Energy expenses are the second largest operating expense for a typical school district, coming second only to salaries. According to ENERGY STAR, the average school district spends more on electricity and gas than on computers and textbooks combined.1

With tight budgets and often aging buildings to contend with, schools can pursue energy conservation to help free up funds for educational initiatives. The following energy-saving tips can put your school on the path to responsible and cost-effective energy use.

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Do your homework: Understand your current usage

Start by studying your school’s energy usage patterns and bills, looking for broad trends. Has energy use increased for no discernible reason? Consider an energy audit to examine buildings and equipment, and identify areas of waste. You can also use online tools, such as the U.S. Environmental Protection Agency’s ENERGY STAR® Portfolio Manager®, to measure emissions and the use of energy and water. Once this information is collected, use it to set energy conservation goals and benchmarks, and begin tracking to measure progress.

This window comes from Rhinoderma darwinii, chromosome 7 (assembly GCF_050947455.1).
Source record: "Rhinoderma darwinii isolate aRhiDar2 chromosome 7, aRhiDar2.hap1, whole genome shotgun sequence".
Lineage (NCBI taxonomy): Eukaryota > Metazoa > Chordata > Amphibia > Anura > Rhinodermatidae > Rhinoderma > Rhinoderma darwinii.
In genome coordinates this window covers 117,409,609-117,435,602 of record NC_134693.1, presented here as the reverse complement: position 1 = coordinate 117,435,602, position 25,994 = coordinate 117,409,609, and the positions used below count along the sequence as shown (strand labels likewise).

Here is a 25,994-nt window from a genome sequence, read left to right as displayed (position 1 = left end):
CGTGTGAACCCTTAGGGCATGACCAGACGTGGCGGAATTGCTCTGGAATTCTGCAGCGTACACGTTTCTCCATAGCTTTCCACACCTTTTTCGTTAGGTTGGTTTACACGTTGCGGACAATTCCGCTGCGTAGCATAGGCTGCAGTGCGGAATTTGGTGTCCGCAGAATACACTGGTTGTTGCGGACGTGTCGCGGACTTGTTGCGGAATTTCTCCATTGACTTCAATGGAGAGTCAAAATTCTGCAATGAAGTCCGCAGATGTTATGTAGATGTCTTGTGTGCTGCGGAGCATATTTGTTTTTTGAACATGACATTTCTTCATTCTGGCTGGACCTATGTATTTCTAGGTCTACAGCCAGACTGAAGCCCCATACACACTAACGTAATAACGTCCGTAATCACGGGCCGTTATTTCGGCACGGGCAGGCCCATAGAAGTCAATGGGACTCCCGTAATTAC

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Seal air leaks

Examine windows, doors, walls, roofs and the foundations of school buildings. When leaks in these thermal barriers exist, buildings need more energy for heating and cooling. Save energy with simple additions, like weather strips on doors, to prevent heated or cooled air from escaping.

Windows are especially important, since they are common sources of air leaks and also help reduce the need for electric light. Window improvements can cut your lighting and HVAC costs by 10 to 40 percent, according to the National Institute of Building Sciences,2so consider treating them to improve efficiency.

Add coatings, glazing and insulation to reduce loss of heat in the winter and cool air in the summer. You might also consider window replacement, but have an energy efficiency expert help you determine if, and where new, high-efficiency windows offer a return on investment.


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Upgrade and turn off lights

Lighting accounts for nearly 35 percent of the electric bill in most schools.3 Installing high-efficiency lighting is a relatively simple, often cost-effective way to conserve energy.4

According to the U.S. Department of Energy, swapping out incandescent bulbs with compact fluorescent lights (CFLs) can cut lighting costs by as much has 50 percent.5 Some light emitting diodes (LED) offer even greater energy savings—as much as 75 percent, according to ENERGY STAR.6 An upgrade to LED exit signs can save $10 in electricity costs per sign each year, and significantly reduce maintenance.7

Even the most energy efficient lights should be turned off when not in use. Get school staff in the habit of turning off lights when leaving a room, or install sensors and timers to automate light management. Take advantage of natural light as much as possible with skylights and windows to save the most energy. Remove lights near window banks and unused spaces.